Well, would you?
I had to find an answer two summers ago. I was tinkering with the second half of The Kingdom: The Quest, looking for a way to ratchet up tension between Arman and his friends. I pondered it for a while. Out of the blue came an idea. What if somebody fell in love with a werewolf?
The idea stunned me, but it fit perfectly. It was just crazy enough to work. So I included it. One of Arman’s friends, during the second half of The Kingdom: The Quest, is smitten by a female werewolf. This werewolf tried to kill everybody just a few chapters before the love affair begins.
I was rejoicing until my inner voice spoke up.
“Hey, Sean, old buddy, old pal. You know that what you have here is a paranormal romance, right?”
“Ummm… no. I guess it is.”
“Have you ever read any paranormal romance?”
“Well, no, but how hard could it be? I mean, the most popular examples are Twilight and True Blood. When I hear people talk about them, I don’t hear any talk about the plot. I hear them talking about sexy vampires.”
“I’m not going to read them. I’m going to one-up them. I’m going to take a serious examination. Forget those adolescent fantasies! What really would happen if a man and a monster fell in love? What are the ramifications? How would this be looked at from a traditional fantasy perspective? What can I play with here?”
At that point I shoved away my inner voice and got to work. I didn’t have time to read those silly paranormal romances! I had a novel to write!
Guess who’s feeling stupid now. In about a month, The Kingdom: The Quest goes out to the world, and I haven’t done my research. Now I don’t have the time I had those two summers ago. I’m studying at Benedictine College and putting the final touches on The Quest. The only reading I’ll be doing for the next few months will be for literature and Latin class.
Which is a pity, because I’ve realized that there may be much more to the P.R. genre than I thought. Ever since I joined Twitter in May, I’ve run into paranormal authors left and right. Authors like Jami Gold have blown me away with insightful blog posts about writing. As soon as I have adequate free time, I want to read their books and get to know the genre a little better.
For now, though, I must go by gut. After a lot of thinking about my paranormal romance subplot, I made some conclusions. I thought I’d share them because, having read no paranormal romances, I don’t know how most books approach them. This could mean I have different takes on the genre. Consider this an outsider’s comments on paranormal romance (and a preview of how it’s going to look in the second half of The Kingdom: The Quest).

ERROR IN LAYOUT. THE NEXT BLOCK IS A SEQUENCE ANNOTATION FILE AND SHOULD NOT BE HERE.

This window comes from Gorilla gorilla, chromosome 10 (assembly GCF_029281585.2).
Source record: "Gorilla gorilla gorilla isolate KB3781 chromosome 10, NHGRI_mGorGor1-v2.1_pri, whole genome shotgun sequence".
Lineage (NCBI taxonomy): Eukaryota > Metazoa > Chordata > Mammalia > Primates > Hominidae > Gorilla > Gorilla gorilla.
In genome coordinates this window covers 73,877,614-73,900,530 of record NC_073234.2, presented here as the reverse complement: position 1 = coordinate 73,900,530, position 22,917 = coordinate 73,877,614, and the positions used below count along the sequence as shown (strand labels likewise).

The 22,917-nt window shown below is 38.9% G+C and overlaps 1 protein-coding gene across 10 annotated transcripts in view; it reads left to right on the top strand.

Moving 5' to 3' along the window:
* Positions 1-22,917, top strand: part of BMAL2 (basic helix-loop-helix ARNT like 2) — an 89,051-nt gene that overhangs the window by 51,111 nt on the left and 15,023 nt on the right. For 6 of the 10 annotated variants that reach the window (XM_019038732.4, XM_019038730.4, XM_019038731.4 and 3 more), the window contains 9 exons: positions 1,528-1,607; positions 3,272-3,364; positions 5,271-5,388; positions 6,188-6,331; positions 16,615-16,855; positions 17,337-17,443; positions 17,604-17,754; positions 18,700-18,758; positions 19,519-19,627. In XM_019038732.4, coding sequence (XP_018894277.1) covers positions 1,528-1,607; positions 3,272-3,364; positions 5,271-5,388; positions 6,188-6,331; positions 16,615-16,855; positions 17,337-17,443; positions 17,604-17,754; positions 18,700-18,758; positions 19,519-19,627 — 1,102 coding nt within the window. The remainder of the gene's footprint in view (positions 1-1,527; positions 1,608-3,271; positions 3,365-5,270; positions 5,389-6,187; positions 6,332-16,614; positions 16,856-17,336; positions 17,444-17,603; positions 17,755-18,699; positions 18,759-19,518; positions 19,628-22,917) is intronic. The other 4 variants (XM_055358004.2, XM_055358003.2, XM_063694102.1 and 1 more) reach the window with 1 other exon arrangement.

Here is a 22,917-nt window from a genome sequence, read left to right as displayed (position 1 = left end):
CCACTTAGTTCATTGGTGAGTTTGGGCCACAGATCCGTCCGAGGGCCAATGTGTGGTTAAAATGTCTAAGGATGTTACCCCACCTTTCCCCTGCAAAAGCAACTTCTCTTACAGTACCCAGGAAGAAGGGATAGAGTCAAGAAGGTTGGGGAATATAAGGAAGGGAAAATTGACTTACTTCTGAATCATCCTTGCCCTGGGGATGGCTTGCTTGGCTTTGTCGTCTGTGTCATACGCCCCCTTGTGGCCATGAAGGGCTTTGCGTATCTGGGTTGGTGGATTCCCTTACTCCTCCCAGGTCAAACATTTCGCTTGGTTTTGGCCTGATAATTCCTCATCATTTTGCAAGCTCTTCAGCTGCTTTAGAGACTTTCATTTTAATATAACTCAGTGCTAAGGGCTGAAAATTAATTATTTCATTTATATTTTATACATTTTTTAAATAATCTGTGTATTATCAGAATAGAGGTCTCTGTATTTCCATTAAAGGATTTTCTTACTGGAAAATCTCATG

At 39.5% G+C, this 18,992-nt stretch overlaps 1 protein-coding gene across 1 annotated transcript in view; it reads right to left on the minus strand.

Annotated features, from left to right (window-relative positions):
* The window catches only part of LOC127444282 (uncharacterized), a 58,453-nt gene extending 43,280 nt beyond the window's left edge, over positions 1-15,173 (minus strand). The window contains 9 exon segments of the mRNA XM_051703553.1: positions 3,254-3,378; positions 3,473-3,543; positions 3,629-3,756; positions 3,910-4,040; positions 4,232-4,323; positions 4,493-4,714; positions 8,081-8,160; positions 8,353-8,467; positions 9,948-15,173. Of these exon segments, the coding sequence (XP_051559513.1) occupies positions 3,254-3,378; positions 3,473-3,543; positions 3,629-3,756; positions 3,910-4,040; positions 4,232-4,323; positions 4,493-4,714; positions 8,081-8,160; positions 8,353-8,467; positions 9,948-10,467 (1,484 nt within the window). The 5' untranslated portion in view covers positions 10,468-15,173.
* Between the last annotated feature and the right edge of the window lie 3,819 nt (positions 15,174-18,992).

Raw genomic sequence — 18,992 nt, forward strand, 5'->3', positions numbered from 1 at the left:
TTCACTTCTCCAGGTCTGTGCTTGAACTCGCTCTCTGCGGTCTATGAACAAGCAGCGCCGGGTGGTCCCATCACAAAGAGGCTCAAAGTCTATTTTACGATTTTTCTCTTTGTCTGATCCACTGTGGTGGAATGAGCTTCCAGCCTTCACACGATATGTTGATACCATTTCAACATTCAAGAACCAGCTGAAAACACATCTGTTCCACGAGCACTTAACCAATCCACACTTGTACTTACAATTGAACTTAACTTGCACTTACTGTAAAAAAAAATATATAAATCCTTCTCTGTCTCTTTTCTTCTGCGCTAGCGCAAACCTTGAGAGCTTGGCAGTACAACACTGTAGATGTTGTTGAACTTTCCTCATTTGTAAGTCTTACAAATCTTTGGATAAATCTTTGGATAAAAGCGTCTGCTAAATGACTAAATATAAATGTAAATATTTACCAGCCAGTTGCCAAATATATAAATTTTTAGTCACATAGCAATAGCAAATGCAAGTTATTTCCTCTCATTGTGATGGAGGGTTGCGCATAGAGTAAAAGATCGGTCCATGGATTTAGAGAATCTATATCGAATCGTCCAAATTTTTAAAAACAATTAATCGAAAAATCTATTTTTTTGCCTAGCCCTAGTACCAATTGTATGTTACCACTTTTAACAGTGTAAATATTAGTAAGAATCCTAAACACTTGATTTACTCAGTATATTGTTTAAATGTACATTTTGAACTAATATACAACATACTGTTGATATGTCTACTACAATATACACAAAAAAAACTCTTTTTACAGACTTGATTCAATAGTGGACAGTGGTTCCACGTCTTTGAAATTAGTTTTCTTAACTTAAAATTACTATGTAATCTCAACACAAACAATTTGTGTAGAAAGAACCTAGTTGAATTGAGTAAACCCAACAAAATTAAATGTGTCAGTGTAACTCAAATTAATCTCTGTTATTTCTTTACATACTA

- In answer to the titular question, I think I would date a werewolf. If she truly had good left in her, and I thought I could help her, I would. I would not run if a spark developed between us. I would stay by her, even if everyone else persecuted me. The only thing that would make me leave her was her rejection or her ultimate choice to pursue evil.
- A werewolf isn’t always monstrous. As a human, there’s no telling what he/she will look like. My werewolf is a beautiful young woman. Even without fur and fangs, it’s easy for a man to forget the dark side of a woman when she’s pretty and she has a smile on her face. It’s easier to fall into paranormal love than the average hero (or heroine) might think.
- On the flip side, there has to be something more than erotic appeal. There has to be an emotional connection. Without that, I wind up writing a testosterone-laced fantasy. I don’t believe in that. Therefore, for my romance, I found a connection in pity. Arman’s friend wants to help the female werewolf, who is consumed by guilt (see #4).
- I think there must also be some serious examination over whether this sort of love is natural. The operative phrase here, after all, is paranormal romance. That implies a love that is not quite normal. Is it moral? Is it healthy? Is it acceptable? Is it even biologically possible if consummated?
- In Arman’s world, werewolves are evil. They are monsters originally created by the Nameless One. They transmit the curse by bite. My werewolf didn’t choose to become one, but she did choose to follow the werewolves that bit her. She’s killed men before. She can’t stop herself from killing if she transforms. The most important theme I try to is explore how she strives for goodness despite this, and how she is tortured by guilt for what she has and has not done. How guilty should she be in the end?
- On that note, there has to be anger from the other characters when they find out about the romance. Especially in a fantasy with traditional values like mine, werewolf romance is another phrase for “sleeping with the enemy”. It’s almost a perversion. For at least one character, it is perversion. I find the tension between all the characters to be extremely important.
- Most importantly, I could not settle this romance without finding answers to these questions. If I could not find a happy ending that answered these questions, then I had to break up the romance and maybe even kill one or both of the characters off. Justice must be served. If my character winds up giving himself to the Nameless One in order to love this werewolf, he becomes an enemy and he must be stopped. I would cheapen the story if I let him be happy just because he’s in love.